Nov 6 2012

Will Texas be a climate/podcar leader?

Kal @ 17:54

From The Alcalde

13. Create a futuristic transit system.

Texas’ capital city ranks among the country’s most gridlocked, 2012 could be the costliest year ever at the pump, and our carbon footprint grows ever larger.

The chairman of UT’s Petroleum and Geosystems Engineering Department, Tad Patzek, proposes a solution: podcars.

Podcars are driverless vehicles that run on electricity-powered guideways suspended over existing highways. The concept may seem futuristic, but such cars have already been launched in countries like Sweden and England.

“Podcars cost 10 times less to operate and are 11 times more energy-efficient than today’s vehicles,” Patzek points out. “Also, photovoltaic panels can be installed on the guideways to augment power supply.”

Patzek is moving the concept forward in the U.S. by collaborating with Ron Swenson, one of the scientists leading the charge on podcar development. They both serve on the board of the Association for the Study of Peak Oil, which examines the issues around fossil fuel production.

Podcars are already transporting people at one of the world’s busiest airports, Heathrow in London. Given that, Patzek says, “there is no reason why they couldn’t move people between the main UT campus in Austin and the Pickle campus 10 miles north. This would be a convincing demonstration project for the city.” Katharine Grieve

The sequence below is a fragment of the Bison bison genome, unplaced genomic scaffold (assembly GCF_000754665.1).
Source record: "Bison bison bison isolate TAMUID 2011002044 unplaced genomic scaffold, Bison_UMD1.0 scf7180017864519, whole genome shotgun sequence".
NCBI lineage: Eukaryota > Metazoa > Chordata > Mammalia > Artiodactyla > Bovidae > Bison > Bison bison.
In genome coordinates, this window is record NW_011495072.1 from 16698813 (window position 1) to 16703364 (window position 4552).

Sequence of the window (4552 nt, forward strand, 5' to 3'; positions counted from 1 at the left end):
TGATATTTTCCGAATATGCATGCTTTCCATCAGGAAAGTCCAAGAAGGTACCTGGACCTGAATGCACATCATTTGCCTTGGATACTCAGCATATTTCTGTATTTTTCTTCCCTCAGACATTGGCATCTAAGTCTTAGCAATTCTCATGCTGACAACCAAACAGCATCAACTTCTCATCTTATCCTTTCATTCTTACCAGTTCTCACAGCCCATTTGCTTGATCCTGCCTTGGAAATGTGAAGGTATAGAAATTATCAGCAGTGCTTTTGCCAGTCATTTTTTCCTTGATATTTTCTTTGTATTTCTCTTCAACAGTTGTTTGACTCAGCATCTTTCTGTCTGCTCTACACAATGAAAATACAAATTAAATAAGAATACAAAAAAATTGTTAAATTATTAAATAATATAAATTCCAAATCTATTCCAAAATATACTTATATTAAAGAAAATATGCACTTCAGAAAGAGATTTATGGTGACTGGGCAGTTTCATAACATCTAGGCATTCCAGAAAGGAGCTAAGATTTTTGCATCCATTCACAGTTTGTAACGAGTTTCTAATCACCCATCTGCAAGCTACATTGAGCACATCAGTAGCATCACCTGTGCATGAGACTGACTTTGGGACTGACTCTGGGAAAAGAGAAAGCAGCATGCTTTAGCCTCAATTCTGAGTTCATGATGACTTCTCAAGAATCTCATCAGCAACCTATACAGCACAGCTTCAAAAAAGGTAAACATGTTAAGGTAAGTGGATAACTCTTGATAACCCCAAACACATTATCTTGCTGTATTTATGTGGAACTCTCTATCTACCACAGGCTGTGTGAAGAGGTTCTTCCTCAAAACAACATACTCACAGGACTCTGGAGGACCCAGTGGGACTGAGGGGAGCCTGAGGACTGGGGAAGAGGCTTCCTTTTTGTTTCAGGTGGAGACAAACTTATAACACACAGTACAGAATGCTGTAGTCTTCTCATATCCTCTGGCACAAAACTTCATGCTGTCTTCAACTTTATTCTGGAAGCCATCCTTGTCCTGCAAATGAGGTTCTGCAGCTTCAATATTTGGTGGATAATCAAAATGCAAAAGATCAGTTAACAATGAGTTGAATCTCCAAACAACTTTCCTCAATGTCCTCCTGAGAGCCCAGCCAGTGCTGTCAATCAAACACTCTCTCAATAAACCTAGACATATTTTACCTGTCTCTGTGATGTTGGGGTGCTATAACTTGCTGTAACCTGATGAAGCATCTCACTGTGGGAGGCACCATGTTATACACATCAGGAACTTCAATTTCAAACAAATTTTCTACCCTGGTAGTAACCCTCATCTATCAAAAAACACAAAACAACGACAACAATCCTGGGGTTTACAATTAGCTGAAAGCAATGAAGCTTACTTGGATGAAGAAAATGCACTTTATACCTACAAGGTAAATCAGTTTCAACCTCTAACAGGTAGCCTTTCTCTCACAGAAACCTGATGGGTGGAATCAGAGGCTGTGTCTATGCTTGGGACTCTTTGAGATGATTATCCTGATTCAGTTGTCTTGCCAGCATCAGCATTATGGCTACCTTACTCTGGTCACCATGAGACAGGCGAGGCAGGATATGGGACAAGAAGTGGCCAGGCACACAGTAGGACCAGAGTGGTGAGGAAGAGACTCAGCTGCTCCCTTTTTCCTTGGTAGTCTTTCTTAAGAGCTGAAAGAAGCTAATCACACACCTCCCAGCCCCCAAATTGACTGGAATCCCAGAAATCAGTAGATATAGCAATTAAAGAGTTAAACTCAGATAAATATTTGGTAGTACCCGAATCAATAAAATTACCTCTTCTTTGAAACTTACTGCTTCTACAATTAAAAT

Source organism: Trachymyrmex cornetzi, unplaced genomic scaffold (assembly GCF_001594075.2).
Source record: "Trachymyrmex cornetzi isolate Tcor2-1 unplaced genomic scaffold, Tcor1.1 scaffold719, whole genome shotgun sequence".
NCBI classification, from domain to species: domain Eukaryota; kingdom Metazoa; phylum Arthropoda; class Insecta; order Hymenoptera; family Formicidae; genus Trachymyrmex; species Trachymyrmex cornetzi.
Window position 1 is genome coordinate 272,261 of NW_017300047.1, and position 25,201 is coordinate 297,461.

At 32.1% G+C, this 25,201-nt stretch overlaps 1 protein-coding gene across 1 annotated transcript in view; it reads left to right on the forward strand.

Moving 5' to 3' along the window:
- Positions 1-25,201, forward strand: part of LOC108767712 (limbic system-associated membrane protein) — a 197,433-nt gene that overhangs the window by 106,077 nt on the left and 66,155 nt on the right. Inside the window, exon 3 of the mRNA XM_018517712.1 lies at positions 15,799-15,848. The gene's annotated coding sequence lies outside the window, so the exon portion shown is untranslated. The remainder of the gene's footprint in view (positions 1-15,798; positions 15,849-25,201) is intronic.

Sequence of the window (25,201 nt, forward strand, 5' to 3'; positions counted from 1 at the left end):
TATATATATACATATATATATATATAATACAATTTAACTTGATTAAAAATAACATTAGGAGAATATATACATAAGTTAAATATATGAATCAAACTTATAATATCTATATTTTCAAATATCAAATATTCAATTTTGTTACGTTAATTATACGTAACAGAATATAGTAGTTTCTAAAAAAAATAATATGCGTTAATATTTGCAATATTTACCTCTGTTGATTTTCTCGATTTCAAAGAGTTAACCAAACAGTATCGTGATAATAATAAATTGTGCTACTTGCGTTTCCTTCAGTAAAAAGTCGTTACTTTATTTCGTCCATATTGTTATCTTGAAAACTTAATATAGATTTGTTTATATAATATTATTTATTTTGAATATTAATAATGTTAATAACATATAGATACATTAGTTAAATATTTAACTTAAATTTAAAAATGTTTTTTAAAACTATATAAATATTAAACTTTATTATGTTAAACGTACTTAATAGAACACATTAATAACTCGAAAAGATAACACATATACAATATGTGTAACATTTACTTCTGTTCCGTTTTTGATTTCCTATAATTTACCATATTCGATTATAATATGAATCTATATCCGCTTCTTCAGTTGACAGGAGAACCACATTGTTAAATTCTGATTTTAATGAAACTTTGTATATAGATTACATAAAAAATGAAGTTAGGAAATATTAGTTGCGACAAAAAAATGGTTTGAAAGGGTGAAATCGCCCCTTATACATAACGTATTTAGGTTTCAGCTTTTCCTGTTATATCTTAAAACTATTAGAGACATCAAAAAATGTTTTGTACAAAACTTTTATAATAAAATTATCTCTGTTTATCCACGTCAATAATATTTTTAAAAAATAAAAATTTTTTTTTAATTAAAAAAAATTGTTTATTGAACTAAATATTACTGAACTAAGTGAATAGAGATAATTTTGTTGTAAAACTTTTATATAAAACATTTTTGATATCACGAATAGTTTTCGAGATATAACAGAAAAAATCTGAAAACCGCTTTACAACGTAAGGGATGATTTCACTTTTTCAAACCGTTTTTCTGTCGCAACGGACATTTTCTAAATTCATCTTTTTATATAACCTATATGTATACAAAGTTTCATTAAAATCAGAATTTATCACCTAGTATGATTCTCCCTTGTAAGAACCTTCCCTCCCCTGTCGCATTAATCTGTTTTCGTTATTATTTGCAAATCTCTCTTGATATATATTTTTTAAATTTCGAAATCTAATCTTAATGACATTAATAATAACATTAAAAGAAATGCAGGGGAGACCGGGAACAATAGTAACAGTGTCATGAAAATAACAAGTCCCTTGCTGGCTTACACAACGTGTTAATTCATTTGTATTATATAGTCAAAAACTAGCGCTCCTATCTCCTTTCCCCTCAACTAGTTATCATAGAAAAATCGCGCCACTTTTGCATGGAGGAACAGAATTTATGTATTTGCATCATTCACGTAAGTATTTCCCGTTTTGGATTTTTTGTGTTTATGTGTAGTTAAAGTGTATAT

Tags:

Category: Climate Change | PRT | Peak Oil | Sustainability

Feb 26 2009

A Zero-Emissions City in the Desert - With PRT No Less

Kal @ 09:22

Technology Review has an article about the massive solar project in Abu Dhabi. The renderings are pretty spectacular, I wonder if it will all work?  They have cut out cars entirely and replaced them with a Personal Rapid Transit (PRT) System.

The first hints of the project are visible. A white wall stretches through the desert, like a chalk line on a dusty playing field. A bus with darkened windows stirs a low cloud, ferrying workers past a cluster of steel cranes, two portable drilling rigs, and a stand of concrete columns sprouting rust-colored rebar. A tall wire fence guards rows of solar panels mounted on concrete pads.

The construction is the start of a vast experiment, an attempt to create the world's first car-free, zero-carbon-dioxide-emissions, zero-waste city. Due to be completed in 2016, the city is the centerpiece of the Masdar Initiative, a $15 billion investment by the government of Abu Dhabi, which is part of the United Arab Emirates. The new development, being built on the outskirts of Abu Dhabi city, will run almost entirely on energy from the sun and will use just 20 percent as much power as a conventional city of similar size. Garbage will be sorted and recycled or used for compost; sewage will be processed into fuel. Concrete columns will lift the city seven meters off the ground, creating space underneath for a network of automated electric transports that will replace cars. Planners predict that the development will attract 1,500 clean-tech businesses, ranging from large international corporations to startups, and--eventually--some 50,000 residents.

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Tags:

Category: Climate Change | Economics | PRT | Recession | Solar | Sustainability